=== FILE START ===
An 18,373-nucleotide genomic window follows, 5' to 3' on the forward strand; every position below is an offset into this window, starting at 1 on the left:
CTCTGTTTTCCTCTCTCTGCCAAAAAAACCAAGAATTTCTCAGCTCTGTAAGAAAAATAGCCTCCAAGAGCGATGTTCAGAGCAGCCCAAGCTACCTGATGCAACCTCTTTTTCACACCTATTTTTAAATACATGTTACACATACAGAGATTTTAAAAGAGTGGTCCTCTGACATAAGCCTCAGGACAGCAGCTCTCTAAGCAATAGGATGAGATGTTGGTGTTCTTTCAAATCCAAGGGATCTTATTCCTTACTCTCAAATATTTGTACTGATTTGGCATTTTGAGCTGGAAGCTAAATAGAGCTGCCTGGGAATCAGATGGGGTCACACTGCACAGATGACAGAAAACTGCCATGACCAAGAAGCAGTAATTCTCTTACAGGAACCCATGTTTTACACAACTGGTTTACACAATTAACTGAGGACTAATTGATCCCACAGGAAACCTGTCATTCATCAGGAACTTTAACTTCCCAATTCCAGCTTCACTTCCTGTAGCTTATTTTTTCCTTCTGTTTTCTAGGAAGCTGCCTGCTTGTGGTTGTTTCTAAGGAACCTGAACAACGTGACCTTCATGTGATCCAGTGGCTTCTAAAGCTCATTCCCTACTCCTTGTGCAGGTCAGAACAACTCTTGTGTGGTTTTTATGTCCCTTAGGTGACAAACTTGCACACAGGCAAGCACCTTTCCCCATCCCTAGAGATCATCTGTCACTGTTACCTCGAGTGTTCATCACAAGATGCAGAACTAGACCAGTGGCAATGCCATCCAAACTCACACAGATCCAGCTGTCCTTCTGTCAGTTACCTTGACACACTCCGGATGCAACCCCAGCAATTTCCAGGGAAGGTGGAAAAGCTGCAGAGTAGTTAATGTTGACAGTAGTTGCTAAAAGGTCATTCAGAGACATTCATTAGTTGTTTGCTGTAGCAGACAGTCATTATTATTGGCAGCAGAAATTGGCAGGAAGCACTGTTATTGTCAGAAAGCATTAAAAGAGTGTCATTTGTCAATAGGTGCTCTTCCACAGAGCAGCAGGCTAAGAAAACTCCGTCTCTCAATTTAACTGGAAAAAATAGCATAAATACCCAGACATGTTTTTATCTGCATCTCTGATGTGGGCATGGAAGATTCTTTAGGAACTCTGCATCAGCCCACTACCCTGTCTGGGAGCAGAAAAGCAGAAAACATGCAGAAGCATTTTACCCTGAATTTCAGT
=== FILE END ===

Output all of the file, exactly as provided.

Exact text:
An 18,373-nucleotide genomic window follows, 5' to 3' on the forward strand; every position below is an offset into this window, starting at 1 on the left:
CTCTGTTTTCCTCTCTCTGCCAAAAAAACCAAGAATTTCTCAGCTCTGTAAGAAAAATAGCCTCCAAGAGCGATGTTCAGAGCAGCCCAAGCTACCTGATGCAACCTCTTTTTCACACCTATTTTTAAATACATGTTACACATACAGAGATTTTAAAAGAGTGGTCCTCTGACATAAGCCTCAGGACAGCAGCTCTCTAAGCAATAGGATGAGATGTTGGTGTTCTTTCAAATCCAAGGGATCTTATTCCTTACTCTCAAATATTTGTACTGATTTGGCATTTTGAGCTGGAAGCTAAATAGAGCTGCCTGGGAATCAGATGGGGTCACACTGCACAGATGACAGAAAACTGCCATGACCAAGAAGCAGTAATTCTCTTACAGGAACCCATGTTTTACACAACTGGTTTACACAATTAACTGAGGACTAATTGATCCCACAGGAAACCTGTCATTCATCAGGAACTTTAACTTCCCAATTCCAGCTTCACTTCCTGTAGCTTATTTTTTCCTTCTGTTTTCTAGGAAGCTGCCTGCTTGTGGTTGTTTCTAAGGAACCTGAACAACGTGACCTTCATGTGATCCAGTGGCTTCTAAAGCTCATTCCCTACTCCTTGTGCAGGTCAGAACAACTCTTGTGTGGTTTTTATGTCCCTTAGGTGACAAACTTGCACACAGGCAAGCACCTTTCCCCATCCCTAGAGATCATCTGTCACTGTTACCTCGAGTGTTCATCACAAGATGCAGAACTAGACCAGTGGCAATGCCATCCAAACTCACACAGATCCAGCTGTCCTTCTGTCAGTTACCTTGACACACTCCGGATGCAACCCCAGCAATTTCCAGGGAAGGTGGAAAAGCTGCAGAGTAGTTAATGTTGACAGTAGTTGCTAAAAGGTCATTCAGAGACATTCATTAGTTGTTTGCTGTAGCAGACAGTCATTATTATTGGCAGCAGAAATTGGCAGGAAGCACTGTTATTGTCAGAAAGCATTAAAAGAGTGTCATTTGTCAATAGGTGCTCTTCCACAGAGCAGCAGGCTAAGAAAACTCCGTCTCTCAATTTAACTGGAAAAAATAGCATAAATACCCAGACATGTTTTTATCTGCATCTCTGATGTGGGCATGGAAGATTCTTTAGGAACTCTGCATCAGCCCACTACCCTGTCTGGGAGCAGAAAAGCAGAAAACATGCAGAAGCATTTTACCCTGAATTTCAGT